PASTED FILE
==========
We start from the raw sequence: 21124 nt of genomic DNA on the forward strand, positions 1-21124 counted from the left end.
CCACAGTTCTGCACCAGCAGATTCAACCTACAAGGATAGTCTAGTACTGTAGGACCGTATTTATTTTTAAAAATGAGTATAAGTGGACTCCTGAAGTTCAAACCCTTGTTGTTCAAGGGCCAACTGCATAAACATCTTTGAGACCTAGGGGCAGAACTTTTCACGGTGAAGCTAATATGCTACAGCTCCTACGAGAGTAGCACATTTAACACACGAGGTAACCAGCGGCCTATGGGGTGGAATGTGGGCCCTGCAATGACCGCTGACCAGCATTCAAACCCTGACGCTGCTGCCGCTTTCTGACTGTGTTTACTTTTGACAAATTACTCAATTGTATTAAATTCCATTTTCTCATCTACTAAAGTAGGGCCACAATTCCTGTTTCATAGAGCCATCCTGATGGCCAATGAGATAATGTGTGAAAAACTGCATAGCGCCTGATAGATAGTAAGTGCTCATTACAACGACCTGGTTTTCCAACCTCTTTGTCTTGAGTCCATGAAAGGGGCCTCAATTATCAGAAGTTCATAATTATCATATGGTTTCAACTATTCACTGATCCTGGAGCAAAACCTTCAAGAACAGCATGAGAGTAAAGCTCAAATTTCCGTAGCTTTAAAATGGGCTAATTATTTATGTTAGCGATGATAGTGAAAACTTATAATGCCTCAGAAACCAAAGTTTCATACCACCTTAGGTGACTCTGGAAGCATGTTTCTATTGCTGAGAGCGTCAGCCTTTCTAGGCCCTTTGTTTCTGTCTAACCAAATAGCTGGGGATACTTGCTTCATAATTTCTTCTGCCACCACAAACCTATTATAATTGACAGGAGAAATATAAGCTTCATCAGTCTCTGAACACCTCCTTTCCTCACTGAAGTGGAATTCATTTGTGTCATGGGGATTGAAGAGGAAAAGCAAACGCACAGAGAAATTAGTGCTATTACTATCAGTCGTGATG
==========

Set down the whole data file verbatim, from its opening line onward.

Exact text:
We start from the raw sequence: 21124 nt of genomic DNA on the forward strand, positions 1-21124 counted from the left end.
CCACAGTTCTGCACCAGCAGATTCAACCTACAAGGATAGTCTAGTACTGTAGGACCGTATTTATTTTTAAAAATGAGTATAAGTGGACTCCTGAAGTTCAAACCCTTGTTGTTCAAGGGCCAACTGCATAAACATCTTTGAGACCTAGGGGCAGAACTTTTCACGGTGAAGCTAATATGCTACAGCTCCTACGAGAGTAGCACATTTAACACACGAGGTAACCAGCGGCCTATGGGGTGGAATGTGGGCCCTGCAATGACCGCTGACCAGCATTCAAACCCTGACGCTGCTGCCGCTTTCTGACTGTGTTTACTTTTGACAAATTACTCAATTGTATTAAATTCCATTTTCTCATCTACTAAAGTAGGGCCACAATTCCTGTTTCATAGAGCCATCCTGATGGCCAATGAGATAATGTGTGAAAAACTGCATAGCGCCTGATAGATAGTAAGTGCTCATTACAACGACCTGGTTTTCCAACCTCTTTGTCTTGAGTCCATGAAAGGGGCCTCAATTATCAGAAGTTCATAATTATCATATGGTTTCAACTATTCACTGATCCTGGAGCAAAACCTTCAAGAACAGCATGAGAGTAAAGCTCAAATTTCCGTAGCTTTAAAATGGGCTAATTATTTATGTTAGCGATGATAGTGAAAACTTATAATGCCTCAGAAACCAAAGTTTCATACCACCTTAGGTGACTCTGGAAGCATGTTTCTATTGCTGAGAGCGTCAGCCTTTCTAGGCCCTTTGTTTCTGTCTAACCAAATAGCTGGGGATACTTGCTTCATAATTTCTTCTGCCACCACAAACCTATTATAATTGACAGGAGAAATATAAGCTTCATCAGTCTCTGAACACCTCCTTTCCTCACTGAAGTGGAATTCATTTGTGTCATGGGGATTGAAGAGGAAAAGCAAACGCACAGAGAAATTAGTGCTATTACTATCAGTCGTGATG